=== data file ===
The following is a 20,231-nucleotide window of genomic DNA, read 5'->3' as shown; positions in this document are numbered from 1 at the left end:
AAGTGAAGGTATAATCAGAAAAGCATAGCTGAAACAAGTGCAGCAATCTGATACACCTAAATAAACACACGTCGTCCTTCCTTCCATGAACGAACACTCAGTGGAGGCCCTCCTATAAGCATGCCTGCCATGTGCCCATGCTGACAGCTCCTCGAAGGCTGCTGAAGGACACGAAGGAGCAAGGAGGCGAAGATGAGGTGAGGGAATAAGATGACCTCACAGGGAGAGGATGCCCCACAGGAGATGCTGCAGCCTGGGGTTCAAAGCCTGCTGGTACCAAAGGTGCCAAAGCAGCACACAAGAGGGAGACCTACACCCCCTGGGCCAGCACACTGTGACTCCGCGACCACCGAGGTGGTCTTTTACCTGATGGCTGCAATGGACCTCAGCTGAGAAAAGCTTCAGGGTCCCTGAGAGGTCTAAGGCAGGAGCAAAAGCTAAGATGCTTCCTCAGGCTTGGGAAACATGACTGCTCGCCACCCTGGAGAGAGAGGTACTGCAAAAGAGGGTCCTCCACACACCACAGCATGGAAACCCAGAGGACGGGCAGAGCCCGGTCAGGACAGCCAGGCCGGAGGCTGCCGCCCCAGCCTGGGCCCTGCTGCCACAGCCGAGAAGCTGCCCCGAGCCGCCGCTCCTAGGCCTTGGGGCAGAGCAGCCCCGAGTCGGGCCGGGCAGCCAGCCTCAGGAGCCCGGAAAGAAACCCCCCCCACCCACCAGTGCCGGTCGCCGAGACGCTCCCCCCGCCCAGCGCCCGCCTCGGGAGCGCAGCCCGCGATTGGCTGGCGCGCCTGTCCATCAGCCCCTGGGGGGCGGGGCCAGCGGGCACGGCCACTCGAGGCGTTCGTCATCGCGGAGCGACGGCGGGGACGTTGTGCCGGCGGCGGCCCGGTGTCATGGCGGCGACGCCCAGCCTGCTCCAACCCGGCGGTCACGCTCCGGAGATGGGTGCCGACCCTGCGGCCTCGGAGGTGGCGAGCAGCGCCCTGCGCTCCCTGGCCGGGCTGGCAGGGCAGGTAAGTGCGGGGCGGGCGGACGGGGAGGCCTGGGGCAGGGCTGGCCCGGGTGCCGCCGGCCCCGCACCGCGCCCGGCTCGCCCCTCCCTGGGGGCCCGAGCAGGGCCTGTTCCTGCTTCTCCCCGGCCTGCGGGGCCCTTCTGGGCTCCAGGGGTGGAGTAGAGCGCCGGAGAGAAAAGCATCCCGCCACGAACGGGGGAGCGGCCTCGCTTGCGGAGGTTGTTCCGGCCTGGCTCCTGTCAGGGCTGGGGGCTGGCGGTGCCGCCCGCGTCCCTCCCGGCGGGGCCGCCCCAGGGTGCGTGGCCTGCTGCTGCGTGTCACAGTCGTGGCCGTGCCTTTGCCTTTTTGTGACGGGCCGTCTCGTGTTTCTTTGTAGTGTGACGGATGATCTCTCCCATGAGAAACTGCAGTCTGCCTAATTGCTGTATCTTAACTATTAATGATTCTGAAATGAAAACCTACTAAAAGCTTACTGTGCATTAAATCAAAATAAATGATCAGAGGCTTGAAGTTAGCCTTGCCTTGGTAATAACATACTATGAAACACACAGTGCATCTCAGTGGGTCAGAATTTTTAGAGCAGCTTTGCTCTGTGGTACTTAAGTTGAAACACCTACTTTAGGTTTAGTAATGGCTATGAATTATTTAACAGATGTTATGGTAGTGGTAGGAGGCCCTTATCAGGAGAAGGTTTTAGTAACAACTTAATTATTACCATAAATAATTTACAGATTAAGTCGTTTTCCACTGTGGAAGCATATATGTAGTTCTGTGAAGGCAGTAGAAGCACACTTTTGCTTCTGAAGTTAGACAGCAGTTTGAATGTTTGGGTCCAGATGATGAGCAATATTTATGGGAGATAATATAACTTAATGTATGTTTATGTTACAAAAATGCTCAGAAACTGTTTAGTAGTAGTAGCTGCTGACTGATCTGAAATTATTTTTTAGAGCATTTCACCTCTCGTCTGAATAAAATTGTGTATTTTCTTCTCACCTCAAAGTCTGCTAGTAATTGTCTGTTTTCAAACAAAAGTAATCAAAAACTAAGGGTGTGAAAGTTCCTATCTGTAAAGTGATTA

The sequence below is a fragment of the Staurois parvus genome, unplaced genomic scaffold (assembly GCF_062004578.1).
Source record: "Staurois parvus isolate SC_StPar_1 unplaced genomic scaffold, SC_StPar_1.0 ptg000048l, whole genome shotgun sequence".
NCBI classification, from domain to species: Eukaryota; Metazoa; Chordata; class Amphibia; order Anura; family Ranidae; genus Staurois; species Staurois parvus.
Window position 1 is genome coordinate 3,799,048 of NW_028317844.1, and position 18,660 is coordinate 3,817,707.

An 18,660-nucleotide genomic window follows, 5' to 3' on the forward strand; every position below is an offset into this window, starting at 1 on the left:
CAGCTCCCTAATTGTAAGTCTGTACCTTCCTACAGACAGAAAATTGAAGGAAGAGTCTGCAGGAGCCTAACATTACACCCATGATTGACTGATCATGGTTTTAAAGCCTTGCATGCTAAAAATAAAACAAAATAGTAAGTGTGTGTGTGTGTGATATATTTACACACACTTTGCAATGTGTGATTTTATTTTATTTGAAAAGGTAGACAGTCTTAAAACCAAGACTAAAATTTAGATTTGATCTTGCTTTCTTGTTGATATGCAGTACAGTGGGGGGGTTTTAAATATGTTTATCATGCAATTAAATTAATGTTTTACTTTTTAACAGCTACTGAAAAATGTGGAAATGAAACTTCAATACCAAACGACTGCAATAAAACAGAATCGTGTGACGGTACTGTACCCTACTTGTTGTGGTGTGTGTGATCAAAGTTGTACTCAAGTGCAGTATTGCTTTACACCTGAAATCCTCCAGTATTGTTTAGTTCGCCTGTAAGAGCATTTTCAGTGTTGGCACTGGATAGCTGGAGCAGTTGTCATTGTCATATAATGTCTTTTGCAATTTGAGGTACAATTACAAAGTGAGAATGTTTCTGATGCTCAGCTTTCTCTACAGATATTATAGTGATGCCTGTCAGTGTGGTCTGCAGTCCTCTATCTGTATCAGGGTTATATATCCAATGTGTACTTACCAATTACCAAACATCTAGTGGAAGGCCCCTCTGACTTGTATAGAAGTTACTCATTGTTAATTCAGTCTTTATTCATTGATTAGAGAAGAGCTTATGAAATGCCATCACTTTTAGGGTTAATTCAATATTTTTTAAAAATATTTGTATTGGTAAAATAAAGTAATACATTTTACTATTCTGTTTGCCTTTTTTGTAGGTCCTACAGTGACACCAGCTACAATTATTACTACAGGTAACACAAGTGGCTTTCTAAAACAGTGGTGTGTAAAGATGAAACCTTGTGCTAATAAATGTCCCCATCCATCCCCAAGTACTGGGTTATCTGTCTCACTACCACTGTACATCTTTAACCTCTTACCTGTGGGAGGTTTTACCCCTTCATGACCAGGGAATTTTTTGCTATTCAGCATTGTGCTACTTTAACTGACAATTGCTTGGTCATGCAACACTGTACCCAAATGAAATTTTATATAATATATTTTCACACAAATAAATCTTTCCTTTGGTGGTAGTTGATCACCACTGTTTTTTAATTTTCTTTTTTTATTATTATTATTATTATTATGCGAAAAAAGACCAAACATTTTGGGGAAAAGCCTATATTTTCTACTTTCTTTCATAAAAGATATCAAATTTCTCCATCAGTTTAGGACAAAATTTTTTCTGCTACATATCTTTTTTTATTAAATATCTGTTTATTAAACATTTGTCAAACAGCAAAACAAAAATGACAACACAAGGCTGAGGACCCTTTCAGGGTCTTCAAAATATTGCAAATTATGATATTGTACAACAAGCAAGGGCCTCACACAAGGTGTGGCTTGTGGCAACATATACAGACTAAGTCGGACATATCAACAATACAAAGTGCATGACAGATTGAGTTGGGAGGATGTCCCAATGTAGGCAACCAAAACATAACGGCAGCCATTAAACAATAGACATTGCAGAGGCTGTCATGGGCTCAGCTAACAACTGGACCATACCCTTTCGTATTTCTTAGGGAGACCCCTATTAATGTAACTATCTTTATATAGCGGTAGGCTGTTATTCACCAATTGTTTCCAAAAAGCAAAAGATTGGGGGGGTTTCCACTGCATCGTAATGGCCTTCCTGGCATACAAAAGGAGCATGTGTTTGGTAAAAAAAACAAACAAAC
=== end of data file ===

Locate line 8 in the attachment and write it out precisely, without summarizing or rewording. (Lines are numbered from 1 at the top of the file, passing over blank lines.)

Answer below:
CAGCTCCCTAATTGTAAGTCTGTACCTTCCTACAGACAGAAAATTGAAGGAAGAGTCTGCAGGAGCCTAACATTACACCCATGATTGACTGATCATGGTTTTAAAGCCTTGCATGCTAAAAATAAAACAAAATAGTAAGTGTGTGTGTGTGTGATATATTTACACACACTTTGCAATGTGTGATTTTATTTTATTTGAAAAGGTAGACAGTCTTAAAACCAAGACTAAAATTTAGATTTGATCTTGCTTTCTTGTTGATATGCAGTACAGTGGGGGGGTTTTAAATATGTTTATCATGCAATTAAATTAATGTTTTACTTTTTAACAGCTACTGAAAAATGTGGAAATGAAACTTCAATACCAAACGACTGCAATAAAACAGAATCGTGTGACGGTACTGTACCCTACTTGTTGTGGTGTGTGTGATCAAAGTTGTACTCAAGTGCAGTATTGCTTTACACCTGAAATCCTCCAGTATTGTTTAGTTCGCCTGTAAGAGCATTTTCAGTGTTGGCACTGGATAGCTGGAGCAGTTGTCATTGTCATATAATGTCTTTTGCAATTTGAGGTACAATTACAAAGTGAGAATGTTTCTGATGCTCAGCTTTCTCTACAGATATTATAGTGATGCCTGTCAGTGTGGTCTGCAGTCCTCTATCTGTATCAGGGTTATATATCCAATGTGTACTTACCAATTACCAAACATCTAGTGGAAGGCCCCTCTGACTTGTATAGAAGTTACTCATTGTTAATTCAGTCTTTATTCATTGATTAGAGAAGAGCTTATGAAATGCCATCACTTTTAGGGTTAATTCAATATTTTTTAAAAATATTTGTATTGGTAAAATAAAGTAATACATTTTACTATTCTGTTTGCCTTTTTTGTAGGTCCTACAGTGACACCAGCTACAATTATTACTACAGGTAACACAAGTGGCTTTCTAAAACAGTGGTGTGTAAAGATGAAACCTTGTGCTAATAAATGTCCCCATCCATCCCCAAGTACTGGGTTATCTGTCTCACTACCACTGTACATCTTTAACCTCTTACCTGTGGGAGGTTTTACCCCTTCATGACCAGGGAATTTTTTGCTATTCAGCATTGTGCTACTTTAACTGACAATTGCTTGGTCATGCAACACTGTACCCAAATGAAATTTTATATAATATATTTTCACACAAATAAATCTTTCCTTTGGTGGTAGTTGATCACCACTGTTTTTTAATTTTCTTTTTTTATTATTATTATTATTATTATGCGAAAAAAGACCAAACATTTTGGGGAAAAGCCTATATTTTCTACTTTCTTTCATAAAAGATATCAAATTTCTCCATCAGTTTAGGACAAAATTTTTTCTGCTACATATCTTTTTTTATTAAATATCTGTTTATTAAACATTTGTCAAACAGCAAAACAAAAATGACAACACAAGGCTGAGGACCCTTTCAGGGTCTTCAAAATATTGCAAATTATGATATTGTACAACAAGCAAGGGCCTCACACAAGGTGTGGCTTGTGGCAACATATACAGACTAAGTCGGACATATCAACAATACAAAGTGCATGACAGATTGAGTTGGGAGGATGTCCCAATGTAGGCAACCAAAACATAACGGCAGCCATTAAACAATAGACATTGCAGAGGCTGTCATGGGCTCAGCTAACAACTGGACCATACCCTTTCGTATTTCTTAGGGAGACCCCTATTAATGTAACTATCTTTATATAGCGGTAGGCTGTTATTCACCAATTGTTTCCAAAAAGCAAAAGATTGGGGGGGTTTCCACTGCATCGTAATGGCCTTCCTGGCATACAAAAGGAGCATGTGTTTGGTAAAAAAAACAAACAAAC